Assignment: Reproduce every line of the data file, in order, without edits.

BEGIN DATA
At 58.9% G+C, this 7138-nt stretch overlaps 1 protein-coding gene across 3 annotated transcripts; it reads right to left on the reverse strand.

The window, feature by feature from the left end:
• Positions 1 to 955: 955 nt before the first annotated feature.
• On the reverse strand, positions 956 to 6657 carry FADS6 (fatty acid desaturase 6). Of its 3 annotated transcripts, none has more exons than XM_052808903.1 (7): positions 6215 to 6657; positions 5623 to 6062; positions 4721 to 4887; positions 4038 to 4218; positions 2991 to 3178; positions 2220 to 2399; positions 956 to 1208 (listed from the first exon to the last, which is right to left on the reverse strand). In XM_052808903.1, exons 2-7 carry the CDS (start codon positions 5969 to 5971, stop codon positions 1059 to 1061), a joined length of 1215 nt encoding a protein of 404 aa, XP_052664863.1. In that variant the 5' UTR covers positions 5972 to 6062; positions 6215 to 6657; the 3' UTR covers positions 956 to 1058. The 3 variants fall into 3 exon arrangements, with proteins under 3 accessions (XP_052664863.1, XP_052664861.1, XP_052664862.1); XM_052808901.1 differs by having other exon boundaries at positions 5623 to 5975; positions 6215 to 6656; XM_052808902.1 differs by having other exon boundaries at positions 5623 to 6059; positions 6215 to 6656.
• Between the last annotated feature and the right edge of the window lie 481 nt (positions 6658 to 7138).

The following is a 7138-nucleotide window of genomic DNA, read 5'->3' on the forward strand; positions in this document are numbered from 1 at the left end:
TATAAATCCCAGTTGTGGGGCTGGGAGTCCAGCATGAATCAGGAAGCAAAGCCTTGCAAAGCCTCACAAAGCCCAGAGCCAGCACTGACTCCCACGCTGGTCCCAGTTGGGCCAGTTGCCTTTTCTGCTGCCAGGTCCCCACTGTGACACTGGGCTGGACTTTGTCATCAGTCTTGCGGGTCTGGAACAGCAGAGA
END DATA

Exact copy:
At 58.9% G+C, this 7138-nt stretch overlaps 1 protein-coding gene across 3 annotated transcripts; it reads right to left on the reverse strand.

The window, feature by feature from the left end:
• Positions 1 to 955: 955 nt before the first annotated feature.
• On the reverse strand, positions 956 to 6657 carry FADS6 (fatty acid desaturase 6). Of its 3 annotated transcripts, none has more exons than XM_052808903.1 (7): positions 6215 to 6657; positions 5623 to 6062; positions 4721 to 4887; positions 4038 to 4218; positions 2991 to 3178; positions 2220 to 2399; positions 956 to 1208 (listed from the first exon to the last, which is right to left on the reverse strand). In XM_052808903.1, exons 2-7 carry the CDS (start codon positions 5969 to 5971, stop codon positions 1059 to 1061), a joined length of 1215 nt encoding a protein of 404 aa, XP_052664863.1. In that variant the 5' UTR covers positions 5972 to 6062; positions 6215 to 6657; the 3' UTR covers positions 956 to 1058. The 3 variants fall into 3 exon arrangements, with proteins under 3 accessions (XP_052664863.1, XP_052664861.1, XP_052664862.1); XM_052808901.1 differs by having other exon boundaries at positions 5623 to 5975; positions 6215 to 6656; XM_052808902.1 differs by having other exon boundaries at positions 5623 to 6059; positions 6215 to 6656.
• Between the last annotated feature and the right edge of the window lie 481 nt (positions 6658 to 7138).

The following is a 7138-nucleotide window of genomic DNA, read 5'->3' on the forward strand; positions in this document are numbered from 1 at the left end:
TATAAATCCCAGTTGTGGGGCTGGGAGTCCAGCATGAATCAGGAAGCAAAGCCTTGCAAAGCCTCACAAAGCCCAGAGCCAGCACTGACTCCCACGCTGGTCCCAGTTGGGCCAGTTGCCTTTTCTGCTGCCAGGTCCCCACTGTGACACTGGGCTGGACTTTGTCATCAGTCTTGCGGGTCTGGAACAGCAGAGA